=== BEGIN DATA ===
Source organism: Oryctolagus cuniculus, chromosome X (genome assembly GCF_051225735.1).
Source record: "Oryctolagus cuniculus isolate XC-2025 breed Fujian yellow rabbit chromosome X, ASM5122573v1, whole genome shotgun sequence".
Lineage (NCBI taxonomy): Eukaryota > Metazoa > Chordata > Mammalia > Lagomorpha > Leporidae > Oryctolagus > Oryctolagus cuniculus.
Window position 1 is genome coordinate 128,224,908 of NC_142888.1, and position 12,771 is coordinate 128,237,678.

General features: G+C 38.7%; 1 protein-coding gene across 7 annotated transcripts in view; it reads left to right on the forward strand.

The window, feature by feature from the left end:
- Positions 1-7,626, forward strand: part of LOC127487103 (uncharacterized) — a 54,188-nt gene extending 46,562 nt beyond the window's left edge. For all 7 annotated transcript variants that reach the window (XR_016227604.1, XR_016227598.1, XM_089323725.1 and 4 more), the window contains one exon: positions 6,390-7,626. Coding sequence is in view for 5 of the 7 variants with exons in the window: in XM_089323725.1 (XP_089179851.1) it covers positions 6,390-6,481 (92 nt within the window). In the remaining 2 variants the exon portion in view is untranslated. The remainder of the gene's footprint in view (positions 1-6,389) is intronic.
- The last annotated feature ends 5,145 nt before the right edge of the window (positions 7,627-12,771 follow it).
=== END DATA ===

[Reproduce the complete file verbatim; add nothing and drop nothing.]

Source organism: Oryctolagus cuniculus, chromosome X (genome assembly GCF_051225735.1).
Source record: "Oryctolagus cuniculus isolate XC-2025 breed Fujian yellow rabbit chromosome X, ASM5122573v1, whole genome shotgun sequence".
Lineage (NCBI taxonomy): Eukaryota > Metazoa > Chordata > Mammalia > Lagomorpha > Leporidae > Oryctolagus > Oryctolagus cuniculus.
Window position 1 is genome coordinate 128,224,908 of NC_142888.1, and position 12,771 is coordinate 128,237,678.

General features: G+C 38.7%; 1 protein-coding gene across 7 annotated transcripts in view; it reads left to right on the forward strand.

The window, feature by feature from the left end:
- Positions 1-7,626, forward strand: part of LOC127487103 (uncharacterized) — a 54,188-nt gene extending 46,562 nt beyond the window's left edge. For all 7 annotated transcript variants that reach the window (XR_016227604.1, XR_016227598.1, XM_089323725.1 and 4 more), the window contains one exon: positions 6,390-7,626. Coding sequence is in view for 5 of the 7 variants with exons in the window: in XM_089323725.1 (XP_089179851.1) it covers positions 6,390-6,481 (92 nt within the window). In the remaining 2 variants the exon portion in view is untranslated. The remainder of the gene's footprint in view (positions 1-6,389) is intronic.
- The last annotated feature ends 5,145 nt before the right edge of the window (positions 7,627-12,771 follow it).